1 Now the serpent was more subtil than any beast of the field which the Lord God had made. And he said unto the woman, Yea, hath God said, Ye shall not eat of every tree of the garden?
2 And the woman said unto the serpent, We may eat of the fruit of the trees of the garden:
3 But of the fruit of the tree which is in the midst of the garden, God hath said, Ye shall not eat of it, neither shall ye touch it, lest ye die.
4 And the serpent said unto the woman, Ye shall not surely die:
5 For God doth know that in the day ye eat thereof, then your eyes shall be opened, and ye shall be as gods, knowing good and evil.
6 And when the woman saw that the tree was good for food, and that it was pleasant to the eyes, and a tree to be desired to make one wise, she took of the fruit thereof, and did eat, and gave also unto her husband with her; and he did eat.
7 And the eyes of them both were opened, and they knew that they were naked; and they sewed fig leaves together, and made themselves aprons.
8 And they heard the voice of the Lord God walking in the garden in the cool of the day: and Adam and his wife hid themselves from the presence of the Lord God amongst the trees of the garden.
9 And the Lord God called unto Adam, and said unto him, Where art thou?
10 And he said, I heard thy voice in the garden, and I was afraid, because I was naked; and I hid myself.
11 And he said, Who told thee that thou wast naked? Hast thou eaten of the tree, whereof I commanded thee that thou shouldest not eat?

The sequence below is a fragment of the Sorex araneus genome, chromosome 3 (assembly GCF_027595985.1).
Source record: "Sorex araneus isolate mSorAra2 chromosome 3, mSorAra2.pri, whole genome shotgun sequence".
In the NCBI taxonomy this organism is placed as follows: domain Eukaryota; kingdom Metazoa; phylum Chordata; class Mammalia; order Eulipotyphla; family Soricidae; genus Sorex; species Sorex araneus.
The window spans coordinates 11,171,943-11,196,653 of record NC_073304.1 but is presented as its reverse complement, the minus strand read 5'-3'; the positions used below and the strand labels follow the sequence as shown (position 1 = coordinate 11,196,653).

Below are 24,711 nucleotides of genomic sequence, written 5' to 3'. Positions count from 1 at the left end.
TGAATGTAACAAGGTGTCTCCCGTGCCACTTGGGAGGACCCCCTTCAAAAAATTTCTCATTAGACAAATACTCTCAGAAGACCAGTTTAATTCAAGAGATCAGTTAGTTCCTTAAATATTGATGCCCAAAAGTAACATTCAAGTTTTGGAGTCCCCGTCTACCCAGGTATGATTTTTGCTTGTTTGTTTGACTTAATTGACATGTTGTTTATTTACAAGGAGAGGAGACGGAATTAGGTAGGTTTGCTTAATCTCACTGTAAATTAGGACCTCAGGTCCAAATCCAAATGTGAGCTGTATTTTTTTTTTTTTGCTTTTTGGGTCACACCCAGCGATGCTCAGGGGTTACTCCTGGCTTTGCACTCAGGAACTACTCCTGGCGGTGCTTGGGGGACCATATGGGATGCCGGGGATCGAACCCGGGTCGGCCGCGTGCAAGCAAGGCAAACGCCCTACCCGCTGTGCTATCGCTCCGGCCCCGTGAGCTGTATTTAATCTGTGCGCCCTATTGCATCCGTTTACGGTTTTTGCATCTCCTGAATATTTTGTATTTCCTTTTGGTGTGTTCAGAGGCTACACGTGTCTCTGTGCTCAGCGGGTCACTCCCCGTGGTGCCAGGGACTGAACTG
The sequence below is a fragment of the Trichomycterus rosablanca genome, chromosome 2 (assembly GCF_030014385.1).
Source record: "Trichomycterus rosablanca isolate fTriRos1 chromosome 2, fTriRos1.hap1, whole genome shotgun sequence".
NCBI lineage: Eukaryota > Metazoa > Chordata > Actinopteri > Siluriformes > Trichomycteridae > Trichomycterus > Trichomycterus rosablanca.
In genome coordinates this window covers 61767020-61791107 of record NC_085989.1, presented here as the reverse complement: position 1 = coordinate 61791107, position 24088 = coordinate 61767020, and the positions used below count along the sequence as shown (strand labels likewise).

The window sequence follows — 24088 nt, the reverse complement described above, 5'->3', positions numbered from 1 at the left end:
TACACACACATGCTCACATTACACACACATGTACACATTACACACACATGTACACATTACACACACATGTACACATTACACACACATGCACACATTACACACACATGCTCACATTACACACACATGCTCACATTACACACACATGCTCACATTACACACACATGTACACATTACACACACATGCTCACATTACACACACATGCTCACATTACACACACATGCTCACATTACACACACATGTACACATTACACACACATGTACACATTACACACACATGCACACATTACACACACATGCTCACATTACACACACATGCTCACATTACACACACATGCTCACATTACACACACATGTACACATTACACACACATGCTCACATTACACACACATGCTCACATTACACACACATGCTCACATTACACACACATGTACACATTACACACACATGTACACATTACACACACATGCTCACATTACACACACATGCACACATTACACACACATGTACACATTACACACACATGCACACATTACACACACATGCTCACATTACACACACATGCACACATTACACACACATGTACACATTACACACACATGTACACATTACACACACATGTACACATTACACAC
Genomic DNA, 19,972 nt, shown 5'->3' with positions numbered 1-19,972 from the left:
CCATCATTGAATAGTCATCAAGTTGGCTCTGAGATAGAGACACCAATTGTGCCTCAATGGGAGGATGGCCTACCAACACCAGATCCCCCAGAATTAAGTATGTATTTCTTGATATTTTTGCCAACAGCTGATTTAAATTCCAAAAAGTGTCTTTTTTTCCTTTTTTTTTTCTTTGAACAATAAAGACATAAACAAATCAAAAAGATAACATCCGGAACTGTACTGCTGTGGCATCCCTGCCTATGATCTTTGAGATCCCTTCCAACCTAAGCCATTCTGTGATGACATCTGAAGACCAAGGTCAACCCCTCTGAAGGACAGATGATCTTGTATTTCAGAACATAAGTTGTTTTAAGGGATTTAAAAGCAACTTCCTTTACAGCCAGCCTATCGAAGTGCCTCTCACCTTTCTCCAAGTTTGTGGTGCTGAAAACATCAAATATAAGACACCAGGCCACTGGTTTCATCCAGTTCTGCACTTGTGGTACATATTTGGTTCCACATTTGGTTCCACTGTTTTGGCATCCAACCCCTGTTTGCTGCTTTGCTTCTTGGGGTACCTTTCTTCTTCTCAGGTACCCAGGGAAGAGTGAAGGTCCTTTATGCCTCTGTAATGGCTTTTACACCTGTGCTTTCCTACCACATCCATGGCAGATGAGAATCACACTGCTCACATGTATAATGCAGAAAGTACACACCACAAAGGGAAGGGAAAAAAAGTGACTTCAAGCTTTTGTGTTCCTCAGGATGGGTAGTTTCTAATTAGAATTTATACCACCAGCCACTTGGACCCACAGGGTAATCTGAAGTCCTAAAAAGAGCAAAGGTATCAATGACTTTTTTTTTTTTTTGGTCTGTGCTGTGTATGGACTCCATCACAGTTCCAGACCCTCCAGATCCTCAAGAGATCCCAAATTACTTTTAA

12 And the man said, The woman whom thou gavest to be with me, she gave me of the tree, and I did eat.
13 And the Lord God said unto the woman, What is this that thou hast done? And the woman said, The serpent beguiled me, and I did eat.
14 And the Lord God said unto the serpent, Because thou hast done this, thou art cursed above all cattle, and above every beast of the field; upon thy belly shalt thou go, and dust shalt thou eat all the days of thy life:
15 And I will put enmity between thee and the woman, and between thy seed and her seed; it shall bruise thy head, and thou shalt bruise his heel.
In the Old Testament creation myth, the serpent is the villain: it is he who tempts Eve with the “Fruit of Knowledge of Good and Evil”, which God had expressly forbidden mankind from eating. This results in man’s expulsion from the Garden of Eden (the so-called “Fall”), and the everlasting enmity between man and serpent.
This is true of the Levantine Religions which subscribe to this myth. But for me, brought up in sylvan landscape of rural Kerala, the snake is an entity to be worshipped. He is feared, true, but that is because of his power which is enormous when unleashed – a curse from him can affect seven generations, it is said – but he is also revered. During my childhood, each big house had a corner of their compound set aside for the traditional Sarpakkavu, the sacred “Serpent Grove”.